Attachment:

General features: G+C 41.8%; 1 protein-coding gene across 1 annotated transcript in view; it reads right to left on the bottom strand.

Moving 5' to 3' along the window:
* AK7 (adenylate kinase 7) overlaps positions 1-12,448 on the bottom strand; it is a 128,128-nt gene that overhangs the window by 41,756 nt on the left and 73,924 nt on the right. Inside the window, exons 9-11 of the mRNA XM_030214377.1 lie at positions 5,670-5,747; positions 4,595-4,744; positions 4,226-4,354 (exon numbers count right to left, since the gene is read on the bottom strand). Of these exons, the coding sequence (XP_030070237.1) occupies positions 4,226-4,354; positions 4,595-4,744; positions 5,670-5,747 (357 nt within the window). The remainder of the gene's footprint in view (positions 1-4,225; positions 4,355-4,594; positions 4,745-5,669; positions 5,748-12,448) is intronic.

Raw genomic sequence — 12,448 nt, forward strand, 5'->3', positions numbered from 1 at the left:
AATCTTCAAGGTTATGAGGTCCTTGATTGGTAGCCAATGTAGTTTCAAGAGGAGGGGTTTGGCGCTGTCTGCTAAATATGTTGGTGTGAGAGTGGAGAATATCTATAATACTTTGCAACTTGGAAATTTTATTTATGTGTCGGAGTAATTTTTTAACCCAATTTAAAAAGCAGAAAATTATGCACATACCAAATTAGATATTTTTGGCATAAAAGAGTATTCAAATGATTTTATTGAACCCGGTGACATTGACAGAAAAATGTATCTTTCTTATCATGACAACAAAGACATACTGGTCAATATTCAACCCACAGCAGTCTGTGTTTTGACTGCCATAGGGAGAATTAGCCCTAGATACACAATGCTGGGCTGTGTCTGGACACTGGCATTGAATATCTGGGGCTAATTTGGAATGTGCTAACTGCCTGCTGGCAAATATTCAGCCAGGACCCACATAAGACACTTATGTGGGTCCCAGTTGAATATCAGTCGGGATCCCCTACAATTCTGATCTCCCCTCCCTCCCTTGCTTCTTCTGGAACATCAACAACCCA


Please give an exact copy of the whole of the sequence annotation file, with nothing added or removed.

General features: G+C 41.8%; 1 protein-coding gene across 1 annotated transcript in view; it reads right to left on the bottom strand.

Moving 5' to 3' along the window:
* AK7 (adenylate kinase 7) overlaps positions 1-12,448 on the bottom strand; it is a 128,128-nt gene that overhangs the window by 41,756 nt on the left and 73,924 nt on the right. Inside the window, exons 9-11 of the mRNA XM_030214377.1 lie at positions 5,670-5,747; positions 4,595-4,744; positions 4,226-4,354 (exon numbers count right to left, since the gene is read on the bottom strand). Of these exons, the coding sequence (XP_030070237.1) occupies positions 4,226-4,354; positions 4,595-4,744; positions 5,670-5,747 (357 nt within the window). The remainder of the gene's footprint in view (positions 1-4,225; positions 4,355-4,594; positions 4,745-5,669; positions 5,748-12,448) is intronic.

Raw genomic sequence — 12,448 nt, forward strand, 5'->3', positions numbered from 1 at the left:
AATCTTCAAGGTTATGAGGTCCTTGATTGGTAGCCAATGTAGTTTCAAGAGGAGGGGTTTGGCGCTGTCTGCTAAATATGTTGGTGTGAGAGTGGAGAATATCTATAATACTTTGCAACTTGGAAATTTTATTTATGTGTCGGAGTAATTTTTTAACCCAATTTAAAAAGCAGAAAATTATGCACATACCAAATTAGATATTTTTGGCATAAAAGAGTATTCAAATGATTTTATTGAACCCGGTGACATTGACAGAAAAATGTATCTTTCTTATCATGACAACAAAGACATACTGGTCAATATTCAACCCACAGCAGTCTGTGTTTTGACTGCCATAGGGAGAATTAGCCCTAGATACACAATGCTGGGCTGTGTCTGGACACTGGCATTGAATATCTGGGGCTAATTTGGAATGTGCTAACTGCCTGCTGGCAAATATTCAGCCAGGACCCACATAAGACACTTATGTGGGTCCCAGTTGAATATCAGTCGGGATCCCCTACAATTCTGATCTCCCCTCCCTCCCTTGCTTCTTCTGGAACATCAACAACCCA